Besides the horticultural imagery of the “seed” of regeneration, we have, second, the idea of the spiritual begetting or new birth of a human being. The gospel is like an amazing spiritual midwife. When God’s Word is preached to those in whom the Holy Spirit has implanted new life (immediate regeneration), they are brought to birth in Christ. For the first time, as spiritual newborns and by faith, they hear the gospel of their gracious salvation, they see their glorious Saviour crucified for their sins, they taste that their covenant God is good and they become conscious of their blessed new life in Jesus (mediate regeneration). As baby Christians, “old things are passed away; behold, all things are become new” (II Cor. 5:17).

What a blessed role for the gospel of sovereign grace! It is a spiritual midwife present at the birth, helping the birth and effecting the birth of each new child of God! Rev. Angus Stewart


The Idea of the Organic in Scripture (6)

The Holy Scriptures frequently deal with the whole human race as a distinct part of an organic unity. Some examples of this organic unity can easily be found.

The human race is an organic unity with Adam at its head since the whole human race is guilty for Adam’s sin (Rom 5:12). The law specifically assumed the organic unity of the family when, in the second commandment, God said that He visits the iniquity of the fathers upon the children (Deut. 5:8-10). The armies of Israel were soundly defeated by a small group of soldiers from Ai, because in Achan’s sin the whole nation had become guilty, although, in all likelihood, they did not even know of his transgression (Josh. 7). The sin of one man, David, brought God’s judgment upon Israel (II Sam. 24; I Chron. 21).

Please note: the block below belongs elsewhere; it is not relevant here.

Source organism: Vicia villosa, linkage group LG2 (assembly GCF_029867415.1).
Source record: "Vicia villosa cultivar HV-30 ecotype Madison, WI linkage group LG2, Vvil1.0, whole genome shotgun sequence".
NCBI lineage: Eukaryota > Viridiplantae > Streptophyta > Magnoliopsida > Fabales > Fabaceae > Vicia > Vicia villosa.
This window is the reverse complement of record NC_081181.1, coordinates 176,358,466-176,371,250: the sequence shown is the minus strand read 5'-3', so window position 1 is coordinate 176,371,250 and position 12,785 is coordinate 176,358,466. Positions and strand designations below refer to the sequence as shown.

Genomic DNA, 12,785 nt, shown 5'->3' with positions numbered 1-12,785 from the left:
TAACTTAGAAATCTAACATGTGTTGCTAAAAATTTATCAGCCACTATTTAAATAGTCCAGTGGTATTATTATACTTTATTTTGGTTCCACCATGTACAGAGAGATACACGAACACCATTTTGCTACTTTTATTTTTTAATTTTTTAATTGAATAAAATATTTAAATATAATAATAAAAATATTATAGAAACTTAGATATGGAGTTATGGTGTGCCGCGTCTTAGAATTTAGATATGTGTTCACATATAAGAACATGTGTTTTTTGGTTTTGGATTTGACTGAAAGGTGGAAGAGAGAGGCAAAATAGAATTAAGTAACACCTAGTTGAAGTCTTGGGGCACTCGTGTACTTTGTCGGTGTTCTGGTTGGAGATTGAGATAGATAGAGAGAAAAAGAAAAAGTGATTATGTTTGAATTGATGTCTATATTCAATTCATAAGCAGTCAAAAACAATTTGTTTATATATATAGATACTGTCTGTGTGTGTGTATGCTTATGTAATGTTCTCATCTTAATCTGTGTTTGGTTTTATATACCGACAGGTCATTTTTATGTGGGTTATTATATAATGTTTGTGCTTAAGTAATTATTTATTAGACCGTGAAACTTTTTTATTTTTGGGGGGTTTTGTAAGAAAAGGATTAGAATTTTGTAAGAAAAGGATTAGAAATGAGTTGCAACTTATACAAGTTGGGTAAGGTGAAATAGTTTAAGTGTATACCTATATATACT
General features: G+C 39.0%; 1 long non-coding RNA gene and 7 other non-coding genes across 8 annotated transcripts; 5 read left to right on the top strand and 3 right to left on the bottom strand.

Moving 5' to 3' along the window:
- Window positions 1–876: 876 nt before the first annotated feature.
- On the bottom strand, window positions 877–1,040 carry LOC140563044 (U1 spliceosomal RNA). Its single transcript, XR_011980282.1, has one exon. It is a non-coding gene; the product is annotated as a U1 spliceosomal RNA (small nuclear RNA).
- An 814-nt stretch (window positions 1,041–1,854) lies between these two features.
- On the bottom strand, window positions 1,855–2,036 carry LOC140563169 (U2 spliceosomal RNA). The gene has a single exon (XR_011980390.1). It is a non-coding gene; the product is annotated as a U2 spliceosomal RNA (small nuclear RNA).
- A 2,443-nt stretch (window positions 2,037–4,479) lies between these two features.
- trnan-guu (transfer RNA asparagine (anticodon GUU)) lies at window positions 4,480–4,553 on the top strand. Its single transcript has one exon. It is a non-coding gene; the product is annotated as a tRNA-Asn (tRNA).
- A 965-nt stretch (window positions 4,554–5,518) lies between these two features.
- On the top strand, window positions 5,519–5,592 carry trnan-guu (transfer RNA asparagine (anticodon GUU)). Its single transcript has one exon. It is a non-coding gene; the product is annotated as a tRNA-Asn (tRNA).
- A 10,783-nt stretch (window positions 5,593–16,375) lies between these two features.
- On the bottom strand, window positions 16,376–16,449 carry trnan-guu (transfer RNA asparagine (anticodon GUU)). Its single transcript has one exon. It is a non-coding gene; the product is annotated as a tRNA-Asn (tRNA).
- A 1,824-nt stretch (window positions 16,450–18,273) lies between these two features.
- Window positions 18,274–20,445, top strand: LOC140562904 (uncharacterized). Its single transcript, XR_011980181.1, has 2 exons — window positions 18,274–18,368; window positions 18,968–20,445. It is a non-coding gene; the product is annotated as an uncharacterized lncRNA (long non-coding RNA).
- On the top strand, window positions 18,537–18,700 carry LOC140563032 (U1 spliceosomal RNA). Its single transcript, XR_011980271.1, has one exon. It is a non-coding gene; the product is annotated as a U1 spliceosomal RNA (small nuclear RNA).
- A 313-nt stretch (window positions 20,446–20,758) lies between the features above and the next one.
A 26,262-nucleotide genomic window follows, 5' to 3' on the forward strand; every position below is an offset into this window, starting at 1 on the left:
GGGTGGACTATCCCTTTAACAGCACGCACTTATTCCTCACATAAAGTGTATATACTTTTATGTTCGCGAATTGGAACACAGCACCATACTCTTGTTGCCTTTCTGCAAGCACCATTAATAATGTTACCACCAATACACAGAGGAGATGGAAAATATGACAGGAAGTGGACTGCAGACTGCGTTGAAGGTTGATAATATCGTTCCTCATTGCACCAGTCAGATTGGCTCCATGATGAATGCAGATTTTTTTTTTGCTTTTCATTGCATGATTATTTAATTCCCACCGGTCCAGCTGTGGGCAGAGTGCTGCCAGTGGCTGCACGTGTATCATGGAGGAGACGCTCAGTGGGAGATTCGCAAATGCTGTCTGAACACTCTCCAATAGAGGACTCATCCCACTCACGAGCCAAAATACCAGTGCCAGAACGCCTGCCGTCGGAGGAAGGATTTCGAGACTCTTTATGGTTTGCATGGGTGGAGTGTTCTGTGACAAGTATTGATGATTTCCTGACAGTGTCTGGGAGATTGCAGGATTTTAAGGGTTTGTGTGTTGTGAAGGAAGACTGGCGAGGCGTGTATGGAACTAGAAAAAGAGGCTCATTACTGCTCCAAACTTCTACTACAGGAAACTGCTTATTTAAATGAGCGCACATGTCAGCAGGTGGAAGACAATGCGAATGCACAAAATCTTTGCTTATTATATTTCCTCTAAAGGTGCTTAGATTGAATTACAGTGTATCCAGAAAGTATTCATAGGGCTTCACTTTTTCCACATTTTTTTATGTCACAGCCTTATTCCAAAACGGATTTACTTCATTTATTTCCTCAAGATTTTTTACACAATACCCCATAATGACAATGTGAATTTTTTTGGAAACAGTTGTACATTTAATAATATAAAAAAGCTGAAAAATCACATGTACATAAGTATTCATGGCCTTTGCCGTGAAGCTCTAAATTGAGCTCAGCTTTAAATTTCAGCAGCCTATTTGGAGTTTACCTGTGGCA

This organism of the nation is the object of God’s wrath when some in the organism sin and the object of God’s blessing when some live in obedience to Him. In the times when good kings sat on Israel’s throne, God richly blessed the land, even though there were many wicked, something evident from the rebellions of Absalom and Adonijah.

When wicked kings sat on Israel’s throne, God brought famine and destruction from enemy nations; even though in the terrible days of Ahab, there were seven thousand who had not bowed the knee to Baal (I Kings 19:18). The wicked received outwardly the good things Jehovah sent upon the land when the righteous ruled, and the people of God suffered dreadfully when drought and disease destroyed the crops in days of apostasy. God deals organically with nations.